Shark Lover and People Educator- the story of a diver and volunteer!

Edited by: Margot Warshaw

My name is Sara Alewine and I am a volunteer at Aquarium Encounters, I have been volunteering here for over a year. As a volunteer and certified diver, I help with dive chores early in the morning. This means putting on a wet suit, strapping on a weight belt around your waist, and sliding into my scuba gear, to dive into the largest tank at the aquarium. Sometimes my granddaughter Lexi, who is also a volunteer and certified diver, helps clean the tanks in the morning as well. We start in the Predator Reef tank, cleaning the windows, scrubbing the coral, and vacuuming the floors, all while the sharks and predatory fish swim around us. Diving into the Predator Reef Tank with the sharks is my happy place. It is beyond exciting, and starts my morning at the aquarium off just right. To many this may seem crazy, but as a shark lover, it is a dream and a surreal experience. While vacuuming the predator reef tank, it is common to find lots of little shark teeth since sharks are always shedding teeth and replacing them with new ones. I would stay in that tank all day long if they would let me!


After the Predator Reef Tank, we hop out of the predator side and back in to the Coral Reef tank. These two tanks are actually one, sharing the same water but separated by pieces of glass, with water flowing between the two sides through feeding holes. Now you may think Vacuuming the floors, cleaning the windows and scrubbing coral isn’t all too fun, but imagine doing these seemingly mundane chores with hundreds of colorful fish swarming all around you. That is why I love getting in to these tanks, it’s a unique experience, and I love being underwater! Part of the morning chores includes hopping in to Stingray Cove, scooping up debris from food uneaten, and picking up teeth that the stingrays loose. This again sounds mundane, but these close encounters with the rays, especially the Big Ladies (my name for the four Southern rays), really creates a bond between you and these amazing animals. I talk to them as I clean up after them, and I swear they respond by helping me with the job. After wrapping up in Stingray Cove, I take a nice shower in the bathrooms and get ready to start the rest of my day out on the island talking to guests by our touch tanks.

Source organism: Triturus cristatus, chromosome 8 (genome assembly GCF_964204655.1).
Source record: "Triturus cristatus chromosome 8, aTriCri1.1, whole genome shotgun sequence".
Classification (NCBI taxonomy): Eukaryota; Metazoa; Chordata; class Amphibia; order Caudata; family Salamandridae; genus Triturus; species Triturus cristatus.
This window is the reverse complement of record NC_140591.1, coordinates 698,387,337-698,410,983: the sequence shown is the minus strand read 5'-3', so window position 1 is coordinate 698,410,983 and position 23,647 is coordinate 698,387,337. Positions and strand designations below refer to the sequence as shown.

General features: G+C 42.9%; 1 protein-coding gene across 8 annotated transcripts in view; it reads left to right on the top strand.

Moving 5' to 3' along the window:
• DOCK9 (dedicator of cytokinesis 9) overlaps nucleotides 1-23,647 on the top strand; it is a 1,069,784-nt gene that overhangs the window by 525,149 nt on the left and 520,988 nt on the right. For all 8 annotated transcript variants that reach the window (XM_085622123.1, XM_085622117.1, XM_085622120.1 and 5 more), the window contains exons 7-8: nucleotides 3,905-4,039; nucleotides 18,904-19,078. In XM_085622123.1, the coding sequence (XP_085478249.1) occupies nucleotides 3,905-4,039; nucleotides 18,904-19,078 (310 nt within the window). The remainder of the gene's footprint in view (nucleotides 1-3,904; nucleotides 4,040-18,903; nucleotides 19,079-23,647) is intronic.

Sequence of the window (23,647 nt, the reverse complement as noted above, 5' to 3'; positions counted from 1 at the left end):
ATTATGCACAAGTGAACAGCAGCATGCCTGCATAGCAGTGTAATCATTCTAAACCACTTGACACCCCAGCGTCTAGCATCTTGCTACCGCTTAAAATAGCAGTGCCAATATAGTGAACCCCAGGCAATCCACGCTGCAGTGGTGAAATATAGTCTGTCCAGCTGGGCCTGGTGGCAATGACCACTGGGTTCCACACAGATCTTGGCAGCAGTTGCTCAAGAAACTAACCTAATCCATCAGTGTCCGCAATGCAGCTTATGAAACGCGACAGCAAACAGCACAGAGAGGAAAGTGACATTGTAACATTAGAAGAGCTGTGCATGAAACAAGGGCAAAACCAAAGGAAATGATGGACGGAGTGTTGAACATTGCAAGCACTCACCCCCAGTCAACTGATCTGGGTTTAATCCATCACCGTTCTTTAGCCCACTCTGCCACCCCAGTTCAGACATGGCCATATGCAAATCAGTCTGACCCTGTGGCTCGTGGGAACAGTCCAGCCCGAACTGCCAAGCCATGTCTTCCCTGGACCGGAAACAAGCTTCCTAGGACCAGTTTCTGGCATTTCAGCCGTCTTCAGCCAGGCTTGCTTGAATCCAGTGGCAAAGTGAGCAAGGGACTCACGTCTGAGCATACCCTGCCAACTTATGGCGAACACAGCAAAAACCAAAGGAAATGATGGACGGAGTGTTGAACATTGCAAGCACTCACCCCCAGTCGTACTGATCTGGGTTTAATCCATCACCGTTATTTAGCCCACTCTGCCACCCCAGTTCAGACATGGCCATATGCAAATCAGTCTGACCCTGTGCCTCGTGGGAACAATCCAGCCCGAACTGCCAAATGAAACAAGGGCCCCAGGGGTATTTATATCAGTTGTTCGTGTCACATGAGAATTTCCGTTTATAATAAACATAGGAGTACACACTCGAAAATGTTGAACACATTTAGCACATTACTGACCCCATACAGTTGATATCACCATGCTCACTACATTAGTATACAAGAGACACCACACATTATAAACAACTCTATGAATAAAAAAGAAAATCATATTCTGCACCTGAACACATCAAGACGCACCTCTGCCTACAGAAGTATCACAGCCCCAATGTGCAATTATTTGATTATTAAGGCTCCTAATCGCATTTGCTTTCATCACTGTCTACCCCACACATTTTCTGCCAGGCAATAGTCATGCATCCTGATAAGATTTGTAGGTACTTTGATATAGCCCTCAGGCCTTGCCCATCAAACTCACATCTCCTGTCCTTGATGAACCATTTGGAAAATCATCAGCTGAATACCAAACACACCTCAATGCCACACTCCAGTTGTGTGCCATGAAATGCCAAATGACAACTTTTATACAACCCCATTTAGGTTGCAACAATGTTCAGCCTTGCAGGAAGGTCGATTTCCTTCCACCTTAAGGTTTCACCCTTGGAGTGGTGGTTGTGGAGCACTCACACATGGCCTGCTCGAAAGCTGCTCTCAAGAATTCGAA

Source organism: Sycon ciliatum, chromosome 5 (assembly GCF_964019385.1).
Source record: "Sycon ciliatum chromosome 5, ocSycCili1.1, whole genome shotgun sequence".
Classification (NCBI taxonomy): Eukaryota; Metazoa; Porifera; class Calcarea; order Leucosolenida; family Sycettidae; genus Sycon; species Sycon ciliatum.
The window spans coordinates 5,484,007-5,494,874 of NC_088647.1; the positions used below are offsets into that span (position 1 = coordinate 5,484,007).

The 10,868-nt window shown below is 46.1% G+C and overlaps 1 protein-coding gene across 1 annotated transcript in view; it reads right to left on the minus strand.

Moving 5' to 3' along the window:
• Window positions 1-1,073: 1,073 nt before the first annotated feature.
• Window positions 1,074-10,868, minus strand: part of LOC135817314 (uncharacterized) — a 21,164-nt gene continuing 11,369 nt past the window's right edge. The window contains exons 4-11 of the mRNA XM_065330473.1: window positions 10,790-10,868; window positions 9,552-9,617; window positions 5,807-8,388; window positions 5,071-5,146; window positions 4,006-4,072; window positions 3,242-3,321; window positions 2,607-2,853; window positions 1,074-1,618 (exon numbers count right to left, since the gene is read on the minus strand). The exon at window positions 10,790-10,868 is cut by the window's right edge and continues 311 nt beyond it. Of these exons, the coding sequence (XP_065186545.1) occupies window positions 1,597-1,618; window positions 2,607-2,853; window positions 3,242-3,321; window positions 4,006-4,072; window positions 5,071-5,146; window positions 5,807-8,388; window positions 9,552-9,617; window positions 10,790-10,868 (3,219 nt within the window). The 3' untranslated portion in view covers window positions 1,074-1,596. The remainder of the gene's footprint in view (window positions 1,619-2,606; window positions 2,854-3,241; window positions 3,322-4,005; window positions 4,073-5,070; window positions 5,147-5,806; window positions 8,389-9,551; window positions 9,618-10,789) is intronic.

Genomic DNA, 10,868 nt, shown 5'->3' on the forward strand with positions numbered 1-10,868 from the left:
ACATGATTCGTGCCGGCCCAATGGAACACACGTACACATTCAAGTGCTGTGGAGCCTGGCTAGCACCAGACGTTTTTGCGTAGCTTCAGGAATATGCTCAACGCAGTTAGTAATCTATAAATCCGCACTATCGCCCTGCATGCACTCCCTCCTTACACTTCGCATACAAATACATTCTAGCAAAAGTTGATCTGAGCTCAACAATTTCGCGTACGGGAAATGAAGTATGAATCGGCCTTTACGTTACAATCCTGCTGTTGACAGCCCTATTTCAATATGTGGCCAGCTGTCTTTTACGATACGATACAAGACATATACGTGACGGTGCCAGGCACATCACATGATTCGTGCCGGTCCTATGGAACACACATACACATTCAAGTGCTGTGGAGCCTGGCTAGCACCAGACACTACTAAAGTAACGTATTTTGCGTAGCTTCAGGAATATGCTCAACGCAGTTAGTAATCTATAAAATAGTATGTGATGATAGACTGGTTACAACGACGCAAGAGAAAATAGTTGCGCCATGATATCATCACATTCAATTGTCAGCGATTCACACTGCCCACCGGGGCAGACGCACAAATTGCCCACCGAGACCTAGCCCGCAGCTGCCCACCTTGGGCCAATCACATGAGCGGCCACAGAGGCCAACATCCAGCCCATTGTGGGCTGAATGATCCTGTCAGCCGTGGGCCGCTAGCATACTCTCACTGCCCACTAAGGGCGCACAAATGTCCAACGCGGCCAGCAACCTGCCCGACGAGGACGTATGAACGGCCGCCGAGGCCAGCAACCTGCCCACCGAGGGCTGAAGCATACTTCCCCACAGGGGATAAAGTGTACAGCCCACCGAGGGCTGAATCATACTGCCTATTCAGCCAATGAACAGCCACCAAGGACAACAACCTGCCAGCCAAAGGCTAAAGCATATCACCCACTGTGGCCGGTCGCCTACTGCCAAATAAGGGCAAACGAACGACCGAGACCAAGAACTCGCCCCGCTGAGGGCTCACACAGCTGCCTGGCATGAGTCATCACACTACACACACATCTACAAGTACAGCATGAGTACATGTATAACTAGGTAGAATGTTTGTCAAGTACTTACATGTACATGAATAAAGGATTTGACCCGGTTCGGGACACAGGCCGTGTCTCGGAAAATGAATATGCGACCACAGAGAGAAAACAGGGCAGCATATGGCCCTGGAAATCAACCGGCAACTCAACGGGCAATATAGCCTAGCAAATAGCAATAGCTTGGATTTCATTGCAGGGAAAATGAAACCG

When I started as a volunteer over a year ago at Aquarium Encounters, I had no idea what to expect. Most of my day is spent talking to guests about the animals we have in our touch tanks – stingrays of various species, conchs, sea stars, urchins, sea cucumbers and horseshoe crabs. Volunteering at Aquarium Encounters, blessedly, provides access to some wonderfully knowledgeable marine biologists. They love to educate all on our amazing marine life, and I sure have learned a lot since working with them. Lexi, my granddaughter has volunteered many times at the Aquarium and at some of the outreach events we take the animals to. I go to her frequently, asking for more information about the sea life here as well, since she is an aspiring marine biologist. Aside from educating guests on our animals, I also man the bait shack. This entails selling food to guests for our stingrays, tarpon, lobsters, freshwater turtles, and lagoon residents. It sometimes gets a little fishy, but that just makes the stingrays love on me even more!


As volunteers our primary concern is keeping our animals healthy and safe, and is of the utmost importance to the Aquarium. It is one of my main reasons for wanting to work there. We have volunteers who, like me, tend to be around all year long. Others come for just a short while during their stay in the Keys, and some students come to work during summer break. We appreciate all of the help we receive. Volunteering at the Aquarium has been a privilege and an honor. I have met so many people from all over the world, and enjoy speaking to them about the amazing marine life to be found in the Keys. I especially love talking to the children who visit; seeing the wonder in their eyes when they touch a stingray or a sea star for the first time, the excitement on their faces when they feed the tortoises or catching the comical looks when they see Fluffy’s face in the window!  One day two girls said to me, “We wish you were our science teacher. You make science sound fun.”  What a great compliment that was, and it made me so proud to be a volunteer and to have the opportunity to interact with so many people of all ages from all around the world. So next time you are around Aquarium Encounters and you see me there, please come say “Hi!”